DESA: Helping rural Malaysian farmers reap the rewards of e-commerce

  • Non-profit platform aims to help underserved communities reach out
  • Malaysian e-commerce growth rate in 2019 expected to exceed 20%

 

(From left) DESA founder Sean Lee; Lazada Malaysia chief business officer Kevin Lee; Alibaba Global Initiatives VP Brian Wong; MDEC CEO Surina Shukri; Malaysia Ministry of Communications and Multimedia Secretary-General Suriani Ahmad; and DESA founders Anna Teo, KC Ooi, and Ames Tan

THE DESA project, a new initiative to help rural SMEs find a market for their goods through e-commerce, was launched in conjunction with e-Commerce Day 2019 and organised as part of the National e-Commerce Strategic Roadmap (NESR) intended to accelerate Malaysia's e-Commerce sector.

Describing DESA as "a non-profit platform that provides services, assistance and opportunities to underserved communities," MDEC chief executive officer Surina Shukri, also noted that it had managed to garner the support of significant companies such as Alibaba and Lazada as well as successfully helping an Orang Asli village near Bentong get their agricultural products to a global marketplace.

"e-Commerce Day has always been about getting Malaysians on board the country's digital agenda," noted Surina, while citing data from the Department of Statistics Malaysia that showed that the digital economy contributed 18.5% towards the national economy in 2018 (RM267.7 billion in revenue), of which e-commerce contributed 8% (RM115.5 billion).

"e-commerce is mission critical to the Malaysian economy."

DESA initiative

The seeds of DESA were planted when Anna Teo, KC Ooi, Ames Tan, and Sean Lee were impressed by what they saw in the village of Bai Niu, famous for its hickory nuts.  

They were invited as part of a Netpreneur training session organised by Internet giant Alibaba, facilitated by MDEC. They found out that the village generates an average of RMB50 million a year (nearly US$30 million or RM30 million) from its exports of nuts, and was identified by Alibaba to be one of its Taobao villages.

"We were inspired by how the people living in this village can export so much," said Teo, noting that they also noticed the luxurious touches in the homes of the villagers. "You can see they are not normal village people."

The success of Bai Niu was the result of the infrastructure set up by Alibaba and the China government to encourage the villagers sell their produce online. "This inspired me - why can't we do (this) in Malaysia?"asked Teo.

When they returned to Malaysia, the group sought out a test site to prove the idea could be replicated. They eventually settled on a group of Orang Asli settlements around the town of Bentong, and set to work helping the locals package, market and sell their produce such as organic rice, and ginger on the Internet.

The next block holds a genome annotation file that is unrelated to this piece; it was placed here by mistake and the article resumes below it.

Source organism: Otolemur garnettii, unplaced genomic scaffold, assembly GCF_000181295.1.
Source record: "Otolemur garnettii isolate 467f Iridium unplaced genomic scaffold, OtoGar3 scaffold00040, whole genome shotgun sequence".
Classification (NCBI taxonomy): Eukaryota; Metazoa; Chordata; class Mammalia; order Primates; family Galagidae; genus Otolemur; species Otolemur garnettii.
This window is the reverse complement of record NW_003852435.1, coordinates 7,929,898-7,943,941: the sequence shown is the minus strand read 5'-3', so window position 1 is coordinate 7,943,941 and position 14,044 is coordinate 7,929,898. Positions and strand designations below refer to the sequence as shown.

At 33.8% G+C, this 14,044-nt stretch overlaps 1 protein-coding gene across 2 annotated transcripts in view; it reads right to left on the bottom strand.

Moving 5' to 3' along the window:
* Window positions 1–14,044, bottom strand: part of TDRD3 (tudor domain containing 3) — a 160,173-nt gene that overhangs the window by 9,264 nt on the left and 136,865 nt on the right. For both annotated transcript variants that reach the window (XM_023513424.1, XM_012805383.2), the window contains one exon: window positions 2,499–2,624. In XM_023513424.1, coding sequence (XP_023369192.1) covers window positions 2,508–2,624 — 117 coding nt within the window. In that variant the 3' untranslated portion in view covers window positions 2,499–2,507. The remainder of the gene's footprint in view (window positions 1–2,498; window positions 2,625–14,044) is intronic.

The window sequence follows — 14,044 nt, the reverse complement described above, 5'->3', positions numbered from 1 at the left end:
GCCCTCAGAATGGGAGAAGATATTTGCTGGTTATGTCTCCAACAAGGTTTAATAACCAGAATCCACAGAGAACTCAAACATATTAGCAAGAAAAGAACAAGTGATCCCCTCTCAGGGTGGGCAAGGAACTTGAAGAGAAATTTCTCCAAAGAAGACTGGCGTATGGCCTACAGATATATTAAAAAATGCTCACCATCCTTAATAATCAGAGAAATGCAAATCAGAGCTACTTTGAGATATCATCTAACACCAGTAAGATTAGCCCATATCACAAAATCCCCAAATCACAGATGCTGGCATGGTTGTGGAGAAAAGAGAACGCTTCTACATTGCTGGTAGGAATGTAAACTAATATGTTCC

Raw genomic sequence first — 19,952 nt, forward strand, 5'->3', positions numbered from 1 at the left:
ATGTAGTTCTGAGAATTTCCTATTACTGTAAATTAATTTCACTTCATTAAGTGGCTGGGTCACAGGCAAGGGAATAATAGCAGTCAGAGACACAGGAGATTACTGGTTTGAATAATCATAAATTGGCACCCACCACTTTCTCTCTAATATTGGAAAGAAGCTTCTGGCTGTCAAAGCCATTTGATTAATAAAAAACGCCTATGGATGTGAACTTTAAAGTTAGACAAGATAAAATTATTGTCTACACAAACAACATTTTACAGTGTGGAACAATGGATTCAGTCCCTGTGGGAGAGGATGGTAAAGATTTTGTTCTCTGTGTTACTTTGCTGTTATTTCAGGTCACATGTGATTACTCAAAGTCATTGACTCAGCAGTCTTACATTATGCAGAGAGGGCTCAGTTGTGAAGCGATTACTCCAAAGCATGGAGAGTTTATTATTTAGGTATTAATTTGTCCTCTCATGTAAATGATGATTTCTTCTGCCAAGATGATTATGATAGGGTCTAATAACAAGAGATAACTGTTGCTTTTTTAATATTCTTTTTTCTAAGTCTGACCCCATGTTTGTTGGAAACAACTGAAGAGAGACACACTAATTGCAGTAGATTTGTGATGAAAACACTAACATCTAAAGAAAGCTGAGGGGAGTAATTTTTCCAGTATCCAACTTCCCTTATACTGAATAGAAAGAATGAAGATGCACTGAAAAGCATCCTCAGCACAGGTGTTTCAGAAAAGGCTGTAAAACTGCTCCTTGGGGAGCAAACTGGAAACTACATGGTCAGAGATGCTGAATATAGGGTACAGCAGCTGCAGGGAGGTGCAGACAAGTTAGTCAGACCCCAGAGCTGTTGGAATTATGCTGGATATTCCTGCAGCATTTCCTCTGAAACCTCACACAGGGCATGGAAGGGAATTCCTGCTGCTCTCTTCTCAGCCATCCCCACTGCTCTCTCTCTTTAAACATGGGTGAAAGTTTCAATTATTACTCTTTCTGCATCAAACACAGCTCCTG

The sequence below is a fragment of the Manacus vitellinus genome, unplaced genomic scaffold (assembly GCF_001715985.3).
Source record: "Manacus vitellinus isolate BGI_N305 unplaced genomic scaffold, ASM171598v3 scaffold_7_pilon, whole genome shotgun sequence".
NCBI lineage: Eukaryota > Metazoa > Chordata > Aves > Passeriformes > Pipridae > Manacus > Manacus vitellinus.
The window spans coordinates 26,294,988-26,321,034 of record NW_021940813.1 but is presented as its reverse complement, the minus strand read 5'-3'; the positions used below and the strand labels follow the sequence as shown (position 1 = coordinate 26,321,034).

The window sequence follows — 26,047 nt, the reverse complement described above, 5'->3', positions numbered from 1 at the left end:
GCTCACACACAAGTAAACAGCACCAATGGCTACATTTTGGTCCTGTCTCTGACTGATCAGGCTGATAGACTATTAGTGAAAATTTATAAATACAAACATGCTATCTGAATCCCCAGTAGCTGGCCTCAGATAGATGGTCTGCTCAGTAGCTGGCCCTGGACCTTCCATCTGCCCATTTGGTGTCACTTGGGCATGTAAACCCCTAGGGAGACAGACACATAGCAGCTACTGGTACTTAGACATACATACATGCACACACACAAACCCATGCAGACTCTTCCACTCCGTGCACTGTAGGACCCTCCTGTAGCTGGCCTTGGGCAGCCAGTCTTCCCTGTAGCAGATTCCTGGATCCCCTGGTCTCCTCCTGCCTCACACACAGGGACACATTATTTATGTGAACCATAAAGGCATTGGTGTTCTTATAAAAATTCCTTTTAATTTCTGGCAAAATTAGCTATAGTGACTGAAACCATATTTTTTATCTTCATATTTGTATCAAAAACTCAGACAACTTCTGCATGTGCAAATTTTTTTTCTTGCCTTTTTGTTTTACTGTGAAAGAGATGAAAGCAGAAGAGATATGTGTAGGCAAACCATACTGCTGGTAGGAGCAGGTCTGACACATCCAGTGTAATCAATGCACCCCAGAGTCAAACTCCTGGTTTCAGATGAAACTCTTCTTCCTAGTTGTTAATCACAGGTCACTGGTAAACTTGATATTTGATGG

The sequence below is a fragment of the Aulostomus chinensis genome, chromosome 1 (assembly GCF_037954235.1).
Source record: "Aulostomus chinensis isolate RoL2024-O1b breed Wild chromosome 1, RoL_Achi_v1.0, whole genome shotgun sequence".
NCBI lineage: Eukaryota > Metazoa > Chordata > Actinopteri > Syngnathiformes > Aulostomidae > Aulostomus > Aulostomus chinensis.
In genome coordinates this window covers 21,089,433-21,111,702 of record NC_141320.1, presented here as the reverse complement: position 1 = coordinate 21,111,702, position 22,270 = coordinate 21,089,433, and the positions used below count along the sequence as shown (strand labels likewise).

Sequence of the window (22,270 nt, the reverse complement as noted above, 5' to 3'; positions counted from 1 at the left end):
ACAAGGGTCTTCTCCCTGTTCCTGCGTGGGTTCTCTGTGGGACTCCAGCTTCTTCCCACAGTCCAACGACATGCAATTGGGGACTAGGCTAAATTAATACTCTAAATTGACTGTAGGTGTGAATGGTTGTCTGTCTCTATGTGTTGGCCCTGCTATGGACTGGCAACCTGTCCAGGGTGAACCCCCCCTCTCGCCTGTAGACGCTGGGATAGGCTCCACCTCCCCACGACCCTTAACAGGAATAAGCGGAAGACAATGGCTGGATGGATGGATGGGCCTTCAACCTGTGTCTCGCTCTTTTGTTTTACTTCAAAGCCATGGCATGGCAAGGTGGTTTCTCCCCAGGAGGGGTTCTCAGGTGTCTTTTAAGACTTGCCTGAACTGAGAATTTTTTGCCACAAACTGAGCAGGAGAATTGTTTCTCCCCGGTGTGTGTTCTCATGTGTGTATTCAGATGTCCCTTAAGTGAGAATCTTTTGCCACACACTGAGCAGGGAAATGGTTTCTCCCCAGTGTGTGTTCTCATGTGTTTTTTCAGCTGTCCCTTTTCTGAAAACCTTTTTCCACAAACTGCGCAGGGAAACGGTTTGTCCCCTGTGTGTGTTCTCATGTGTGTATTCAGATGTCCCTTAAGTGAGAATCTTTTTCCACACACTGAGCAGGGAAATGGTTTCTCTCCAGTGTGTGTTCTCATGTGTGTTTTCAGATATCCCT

Although there was initial reluctance on the part of the villagers, eventually the products were sold on the Desaku LazMall Flagship Store in Lazada, and on the back of a successful 11.11 campaign, was sold out within 24 hours.

Teo said that this opened the eyes of the locals as to what was possible, and they then responded positively. "The (next) time we went back, they had cleared their land and were asking, 'how much do we need to produce now?'"

Alibaba Group vice president of Global Initiatives Brian Wong, commended what DESA had managed to do in six months. "It exceeded my expectations in terms of the speed and the quality at which they executed this."

This was the first such effort for Alibaba to extend its Taobao Village network outside China. "What we have to offer... is a marketplace of over 750 billion active consumers on Alibaba, of which 400 million of those are middle class Chinese consumers looking for foreign products."

"Once you can get this model figured out, then you can scale it."

e-Commerce in Malaysia to grow by more than 20%

Surina affirmed that MDEC's role in programmes like DESA is to champion them as successes for others to emulate.

Stressing the need to "accelerate efforts to transform the e-commerce sector," Surina shared that the end goal is to boost the e-commerce industry towards an annual growth rate of more than 20%, aiming to contribute as much as US$41 million (RM170 billion) to the GDP next year.

"By 2020, e-commerce will mature into a key driver for our digital economy," she said. "The DFTZ and its related end-to-end fulfillment capabilities will be one of the accelerators for the e-commerce sector.

"e-Commerce, especially cross-border e-commerce, will play an important role in establishing Malaysia as the heart of digital Asean."

 
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